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Ultimate Feast: The French Laundry

September 15, 2011

Recently I made a note of restaurants I want to visit before I turn 40, but let’s face it, this list would be a feat for anyone to accomplish in a lifetime. At the very top of the list is The French Laundry, Thomas Keller’s iconic Yountville eatery. This is a place people fantasize about, a place people stay on a perpetual waiting list for, a place Anthony Bourdain says you must eat before you die.  My dad has always been in the business of making his daughter’s dreams come true, so last Saturday night he and I drove to the unassuming, vine and flowered covered laundry, and stepped inside a dream.

If you are expecting an ultra atmosphere at The French Laundry, you won’t get it. The garden is tasteful, the foyer is lovely, the tables are nicely dressed in plain white table cloths with clothespins clutching the napkins. As we walked to our table for two upstairs, I noted that the restaurant really does feel like an old residence made over into an upscale yet cozy restaurant. If you want ultra, just want until service starts.

Our host – calling him a “waiter” would seem blasphemous – was attentive but didn’t hover, answered any questions we had, and did not flinch when we only ordered a half bottle of wine. He coordinated our meal impeccably, each course arriving at a perfect interval from the one before it. But more impressive than our own host (Dad and I were relatively low maintenance) was watching how each group of diners – an eclectic bunch to say the least – was kindly and enthusiastically served. The table of haughty, “we eat here all the time,” aristocrats got exactly the same service as the pair in the corner, who had clearly been saving up for a lifetime, and was celebrating some milestone. Anyone that had a question about the menu was given an animated explanation, sometimes including props brought in from the kitchen. For the larger tables, a line of servers marched in unison with each dish, delicately setting them at each person’s fingertips.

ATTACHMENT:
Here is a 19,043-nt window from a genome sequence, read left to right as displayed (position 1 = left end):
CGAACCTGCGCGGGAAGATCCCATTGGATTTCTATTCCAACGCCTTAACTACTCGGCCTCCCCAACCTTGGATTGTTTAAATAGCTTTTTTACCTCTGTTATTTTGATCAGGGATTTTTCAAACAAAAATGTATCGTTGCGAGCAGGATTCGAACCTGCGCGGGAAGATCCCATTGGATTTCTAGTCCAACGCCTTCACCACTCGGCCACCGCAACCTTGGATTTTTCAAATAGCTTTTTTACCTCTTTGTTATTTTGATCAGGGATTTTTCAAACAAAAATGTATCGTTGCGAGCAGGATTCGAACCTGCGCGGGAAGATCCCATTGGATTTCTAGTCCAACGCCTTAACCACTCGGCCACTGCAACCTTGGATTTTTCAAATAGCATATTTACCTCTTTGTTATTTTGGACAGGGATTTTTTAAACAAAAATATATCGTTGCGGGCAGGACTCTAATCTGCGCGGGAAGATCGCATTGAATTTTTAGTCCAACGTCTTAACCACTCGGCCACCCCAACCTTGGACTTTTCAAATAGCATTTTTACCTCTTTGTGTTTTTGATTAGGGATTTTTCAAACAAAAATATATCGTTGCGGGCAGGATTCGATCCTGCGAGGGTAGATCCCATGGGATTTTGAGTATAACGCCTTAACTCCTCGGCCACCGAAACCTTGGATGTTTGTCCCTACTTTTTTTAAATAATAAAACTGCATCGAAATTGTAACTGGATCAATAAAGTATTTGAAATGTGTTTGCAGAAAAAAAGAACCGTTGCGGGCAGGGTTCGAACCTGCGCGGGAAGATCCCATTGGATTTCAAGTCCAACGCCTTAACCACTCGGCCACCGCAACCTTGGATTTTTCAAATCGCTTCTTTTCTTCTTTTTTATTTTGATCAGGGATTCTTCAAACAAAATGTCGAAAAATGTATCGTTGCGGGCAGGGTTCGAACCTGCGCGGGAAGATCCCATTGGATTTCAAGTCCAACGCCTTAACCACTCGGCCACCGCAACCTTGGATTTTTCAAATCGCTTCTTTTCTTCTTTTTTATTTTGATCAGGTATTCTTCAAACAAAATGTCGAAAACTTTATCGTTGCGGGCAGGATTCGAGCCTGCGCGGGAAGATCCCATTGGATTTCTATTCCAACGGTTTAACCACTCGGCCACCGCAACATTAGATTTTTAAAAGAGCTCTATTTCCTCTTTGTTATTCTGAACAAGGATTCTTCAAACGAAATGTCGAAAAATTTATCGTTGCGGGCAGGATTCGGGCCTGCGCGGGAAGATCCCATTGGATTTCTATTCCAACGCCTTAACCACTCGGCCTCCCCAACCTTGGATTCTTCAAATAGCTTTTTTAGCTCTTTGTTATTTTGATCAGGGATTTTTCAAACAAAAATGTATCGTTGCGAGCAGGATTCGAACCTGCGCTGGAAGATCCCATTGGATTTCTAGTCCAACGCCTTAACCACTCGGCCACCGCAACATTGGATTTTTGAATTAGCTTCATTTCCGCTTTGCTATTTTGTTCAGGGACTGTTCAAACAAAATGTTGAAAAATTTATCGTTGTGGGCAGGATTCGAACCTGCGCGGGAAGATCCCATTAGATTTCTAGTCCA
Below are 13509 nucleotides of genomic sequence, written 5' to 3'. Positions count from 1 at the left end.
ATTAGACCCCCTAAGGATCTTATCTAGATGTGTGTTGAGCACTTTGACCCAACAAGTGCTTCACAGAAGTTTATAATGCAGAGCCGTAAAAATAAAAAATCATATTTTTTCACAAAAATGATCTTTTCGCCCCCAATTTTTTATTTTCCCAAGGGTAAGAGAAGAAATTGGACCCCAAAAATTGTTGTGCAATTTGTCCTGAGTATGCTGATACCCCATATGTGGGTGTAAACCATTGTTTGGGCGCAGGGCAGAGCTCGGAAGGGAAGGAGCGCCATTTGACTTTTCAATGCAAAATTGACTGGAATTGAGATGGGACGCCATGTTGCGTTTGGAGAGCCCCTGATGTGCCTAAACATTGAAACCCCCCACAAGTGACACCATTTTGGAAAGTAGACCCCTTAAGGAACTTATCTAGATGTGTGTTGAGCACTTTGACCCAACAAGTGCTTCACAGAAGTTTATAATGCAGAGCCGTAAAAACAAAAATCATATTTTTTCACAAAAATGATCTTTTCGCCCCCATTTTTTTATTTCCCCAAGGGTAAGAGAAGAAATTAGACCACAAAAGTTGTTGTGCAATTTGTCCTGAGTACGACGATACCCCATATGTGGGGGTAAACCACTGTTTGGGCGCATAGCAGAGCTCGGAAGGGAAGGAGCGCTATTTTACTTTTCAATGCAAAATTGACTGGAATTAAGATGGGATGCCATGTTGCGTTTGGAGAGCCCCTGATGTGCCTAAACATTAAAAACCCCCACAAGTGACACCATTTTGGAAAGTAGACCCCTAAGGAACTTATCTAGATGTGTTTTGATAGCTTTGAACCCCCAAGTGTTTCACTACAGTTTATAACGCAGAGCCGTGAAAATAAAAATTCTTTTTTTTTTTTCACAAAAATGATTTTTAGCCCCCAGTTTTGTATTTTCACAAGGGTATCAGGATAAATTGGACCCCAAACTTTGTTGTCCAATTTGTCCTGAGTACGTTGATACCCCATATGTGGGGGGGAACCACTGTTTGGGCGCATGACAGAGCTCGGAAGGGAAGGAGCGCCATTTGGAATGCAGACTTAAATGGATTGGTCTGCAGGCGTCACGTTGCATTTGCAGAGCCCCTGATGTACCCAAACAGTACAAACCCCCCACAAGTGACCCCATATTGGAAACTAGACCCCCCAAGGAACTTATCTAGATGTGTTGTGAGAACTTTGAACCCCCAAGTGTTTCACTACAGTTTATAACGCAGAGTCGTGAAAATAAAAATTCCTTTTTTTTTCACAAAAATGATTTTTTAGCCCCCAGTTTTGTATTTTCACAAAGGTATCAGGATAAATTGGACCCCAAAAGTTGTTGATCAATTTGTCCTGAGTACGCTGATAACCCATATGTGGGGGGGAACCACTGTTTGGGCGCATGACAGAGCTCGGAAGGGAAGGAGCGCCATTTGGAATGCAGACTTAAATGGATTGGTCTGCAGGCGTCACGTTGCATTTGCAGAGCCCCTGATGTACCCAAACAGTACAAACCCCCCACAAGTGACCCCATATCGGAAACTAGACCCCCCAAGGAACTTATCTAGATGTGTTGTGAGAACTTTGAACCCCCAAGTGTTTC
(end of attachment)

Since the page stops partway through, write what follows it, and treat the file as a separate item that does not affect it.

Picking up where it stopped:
And the food…oh, the food. One chooses between a 9 course regular tasting menu, or a 9 course vegetable (not vegetarian) tasting menu. There is also a 20 course tasting menu, but that’s only if you actually want to explode at the end of your meal. You can also check out the extensive ipad wine list, but for this meal I wanted to concentrate on food.

Once you make your choice your menus are whisked away and two pre-courses are set in front of you: traditional Gougeres and the famous French Laundry Cornets –  smoked salmon tartare cones. I’ve had Gougeres before, and always thought of them as dry, bland puffs. But of course, these were light yet filled with a creamy cheese mixture. The Cornets – long imitated at Cuchi Cuchi in Central Square – were a reason to visit, all by themselves. After a visit from our host with a tray of bread selections from the nearby Bouchon, we were ready to begin our meal. I’ll list the courses below, in order of appearance. I’ve only included select pictures as, unfortunately, the quality is not as good as I’d like. While The French Laundry was very generous in allowing pictures, I just couldn’t be “that guy” with a flash on my camera.

1. Oysters and Pearls – Sabayon of Pearl Tapioca with Island Creek Oysters and White Sturgeon Caviar. One of my favorites of the evening, the creaminess of the tapioca with the saltiness of the caviar and the ocean freshness of the oysters will stick with me for years.

2. Salad of Hawaiian Hearts of Palm with Asian Pear and Silverado Strawberries
Moulard Duck Foie Gras au Torchon with Huckleberry Relish, Eureka Lemon, Tokyo Turnips and Watercress- served with toasted bread and three different types of salt.